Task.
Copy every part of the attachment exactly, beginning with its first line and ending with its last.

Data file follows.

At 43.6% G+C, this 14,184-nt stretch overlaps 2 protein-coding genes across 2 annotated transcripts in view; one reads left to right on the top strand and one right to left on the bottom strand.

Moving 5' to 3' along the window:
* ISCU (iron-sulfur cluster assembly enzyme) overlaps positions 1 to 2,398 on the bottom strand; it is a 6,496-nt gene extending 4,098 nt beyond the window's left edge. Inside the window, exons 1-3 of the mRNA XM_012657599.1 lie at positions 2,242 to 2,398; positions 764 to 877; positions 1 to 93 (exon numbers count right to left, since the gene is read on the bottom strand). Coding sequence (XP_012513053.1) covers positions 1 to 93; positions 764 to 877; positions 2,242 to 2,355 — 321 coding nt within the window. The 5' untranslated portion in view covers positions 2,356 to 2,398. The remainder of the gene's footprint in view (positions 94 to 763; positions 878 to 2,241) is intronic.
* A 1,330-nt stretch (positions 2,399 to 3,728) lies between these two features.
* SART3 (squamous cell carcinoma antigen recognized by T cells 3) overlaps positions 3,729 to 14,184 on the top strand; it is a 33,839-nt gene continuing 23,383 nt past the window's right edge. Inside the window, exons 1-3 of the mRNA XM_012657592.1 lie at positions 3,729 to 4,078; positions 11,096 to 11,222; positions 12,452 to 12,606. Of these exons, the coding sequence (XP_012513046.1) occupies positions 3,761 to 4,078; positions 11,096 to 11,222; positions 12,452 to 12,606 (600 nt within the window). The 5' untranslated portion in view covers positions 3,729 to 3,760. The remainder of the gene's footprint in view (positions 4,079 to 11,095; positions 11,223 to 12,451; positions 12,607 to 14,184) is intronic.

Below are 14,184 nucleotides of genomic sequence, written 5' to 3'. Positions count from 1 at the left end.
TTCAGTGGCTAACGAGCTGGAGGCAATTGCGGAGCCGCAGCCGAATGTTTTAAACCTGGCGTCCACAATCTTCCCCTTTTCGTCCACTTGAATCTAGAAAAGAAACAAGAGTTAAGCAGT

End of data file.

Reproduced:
At 43.6% G+C, this 14,184-nt stretch overlaps 2 protein-coding genes across 2 annotated transcripts in view; one reads left to right on the top strand and one right to left on the bottom strand.

Moving 5' to 3' along the window:
* ISCU (iron-sulfur cluster assembly enzyme) overlaps positions 1 to 2,398 on the bottom strand; it is a 6,496-nt gene extending 4,098 nt beyond the window's left edge. Inside the window, exons 1-3 of the mRNA XM_012657599.1 lie at positions 2,242 to 2,398; positions 764 to 877; positions 1 to 93 (exon numbers count right to left, since the gene is read on the bottom strand). Coding sequence (XP_012513053.1) covers positions 1 to 93; positions 764 to 877; positions 2,242 to 2,355 — 321 coding nt within the window. The 5' untranslated portion in view covers positions 2,356 to 2,398. The remainder of the gene's footprint in view (positions 94 to 763; positions 878 to 2,241) is intronic.
* A 1,330-nt stretch (positions 2,399 to 3,728) lies between these two features.
* SART3 (squamous cell carcinoma antigen recognized by T cells 3) overlaps positions 3,729 to 14,184 on the top strand; it is a 33,839-nt gene continuing 23,383 nt past the window's right edge. Inside the window, exons 1-3 of the mRNA XM_012657592.1 lie at positions 3,729 to 4,078; positions 11,096 to 11,222; positions 12,452 to 12,606. Of these exons, the coding sequence (XP_012513046.1) occupies positions 3,761 to 4,078; positions 11,096 to 11,222; positions 12,452 to 12,606 (600 nt within the window). The 5' untranslated portion in view covers positions 3,729 to 3,760. The remainder of the gene's footprint in view (positions 4,079 to 11,095; positions 11,223 to 12,451; positions 12,607 to 14,184) is intronic.

Below are 14,184 nucleotides of genomic sequence, written 5' to 3'. Positions count from 1 at the left end.
TTCAGTGGCTAACGAGCTGGAGGCAATTGCGGAGCCGCAGCCGAATGTTTTAAACCTGGCGTCCACAATCTTCCCCTTTTCGTCCACTTGAATCTAGAAAAGAAACAAGAGTTAAGCAGT